While the GSMA's contributions are more industry-specific than comprehensive ESG frameworks, its initiatives and guidelines play a significant role in guiding Telco companies toward more sustainable practices and responsible reporting.
In addition to GRI and GSMA, Telco companies report to a number of different frameworks such as the TCFD, which we explore further in our ESG Industry Spotlight on Real Estate.
With a grasp of the global frameworks in place, it is important to delve deeper into the specific ESG metrics that are especially pertinent to the Telco industry.
Carbon emissions & energy efficiency.
Globally, data transmission networks consumed 1-1.5% of global electricity use in 2022. Given the energy use from running data centres and transmission networks, energy efficiency is crucial in reducing the industry's overall carbon footprint and ensuring the sustainable growth of digital infrastructure.
Data privacy and security
Telco companies, which serve as central hubs for extensive personal user data, are increasingly expected to prioritise customer protection. Amidst regulations like the GDPR, Telco companies must navigate the balance of market competition and responsible data handling.
Community Impact and Digital Inclusion:
Despite 86% of the global population owning a mobile phone, those from disadvantaged and underserved groups, including the elderly and individuals with disabilities, may lack accessible and adapted technology. Telecommunication companies bear a responsibility to not only make their services available to these populations but also tailor them to meet specific needs, highlighting the industry's role in fostering digital inclusion and social equity.
As technology evolves, so do the responsibilities of Telco companies. One of the most transformative changes in recent years is the rise of the Internet of Things (IoT).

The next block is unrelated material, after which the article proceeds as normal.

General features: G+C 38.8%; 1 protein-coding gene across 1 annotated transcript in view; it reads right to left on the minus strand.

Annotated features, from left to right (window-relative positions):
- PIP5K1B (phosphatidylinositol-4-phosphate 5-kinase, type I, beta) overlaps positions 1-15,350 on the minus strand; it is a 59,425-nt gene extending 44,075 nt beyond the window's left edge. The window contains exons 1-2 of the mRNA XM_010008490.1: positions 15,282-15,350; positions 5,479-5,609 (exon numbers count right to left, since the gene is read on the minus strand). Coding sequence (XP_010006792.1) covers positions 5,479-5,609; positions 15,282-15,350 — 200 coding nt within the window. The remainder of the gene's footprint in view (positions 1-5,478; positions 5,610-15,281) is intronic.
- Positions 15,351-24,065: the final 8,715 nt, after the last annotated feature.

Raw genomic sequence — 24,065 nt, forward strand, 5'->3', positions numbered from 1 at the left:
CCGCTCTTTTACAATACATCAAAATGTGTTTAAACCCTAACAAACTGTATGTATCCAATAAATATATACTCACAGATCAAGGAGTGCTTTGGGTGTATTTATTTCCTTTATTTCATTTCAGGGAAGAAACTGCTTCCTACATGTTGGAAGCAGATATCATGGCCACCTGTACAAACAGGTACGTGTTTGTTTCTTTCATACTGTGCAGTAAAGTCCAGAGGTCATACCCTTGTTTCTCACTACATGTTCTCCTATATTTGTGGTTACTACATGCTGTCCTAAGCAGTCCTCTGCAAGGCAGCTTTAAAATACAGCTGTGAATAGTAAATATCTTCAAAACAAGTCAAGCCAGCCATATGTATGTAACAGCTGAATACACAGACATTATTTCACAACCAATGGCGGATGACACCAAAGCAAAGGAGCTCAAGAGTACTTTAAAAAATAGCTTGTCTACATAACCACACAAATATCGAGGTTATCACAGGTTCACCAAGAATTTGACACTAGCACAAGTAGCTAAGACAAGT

IoT refers to the network of physical objects or "things" embedded with sensors, software, and other technologies, interconnected through various forms of communication networks, including the internet. These objects can range from everyday household items like refrigerators and thermostats to complex industrial machinery.
Environmentally, IoT has the potential to drive substantial energy efficiency gains and reduce waste across various industries through smart grids, intelligent transportation and predictive machinery maintenance. However, the mass deployment of IoT devices amplifies the industry’s responsibility to manage e-waste effectively and design devices for longer lifespans.
Socially, IoT presents opportunities for enhanced quality of life through smart city solutions, health monitoring, and disaster response systems. Yet, these innovations introduce complex questions around one of the key metrics, data privacy and security. Protecting user information and ensuring ethical use of data are paramount as IoT deepens the interconnection of personal devices.
From a Governance standpoint, the vast scale and influence of IoT further necessitate clear and robust data management policies. This underscores the importance of cybersecurity measures and transparent data governance as key metrics for responsible corporate behaviour.
As IoT transforms the telecom landscape, adherence to ESG frameworks will be essential for companies aiming to sustainability and responsibly harness its immense potential.
Beyond IoT, other major trends in the industry, such as 5G and cybersecurity, will inevitably have a significant impact on the industry. From the ESG reporting aspect however, we expect that the European Commission’s new European Sustainability Reporting Standards (ESRS) will have a key impact.
In short, the ESRS serves as a standardised framework to enhance reporting across the European Union, promoting transparency and accountability in ESG practices.
To learn more about the ESRS and its implications, check out our latest article on ESG in the Textiles industry where we explore the impact of the ESRS. Reach out for more specific information on ESRS implications for Telco.
In a rapidly evolving digital world, the role of Telco as a critical infrastructure is undeniable.
As the industry continues to grow, so does its responsibility to society and the environment. ESG reporting, with frameworks like GRI,CDP and associations like GSMA, provides a structured approach for Telco companies to account for their actions and impacts.
The industry’s approach to ESG reporting will serve as a significant marker of its commitment to sustainable and ethical operations. It is more than a matter of compliance; it is about leading a connected world responsibly and conscientiously.
The Impact of ESG Frameworks, Metrics & Regulation on the Food & Beverage Industry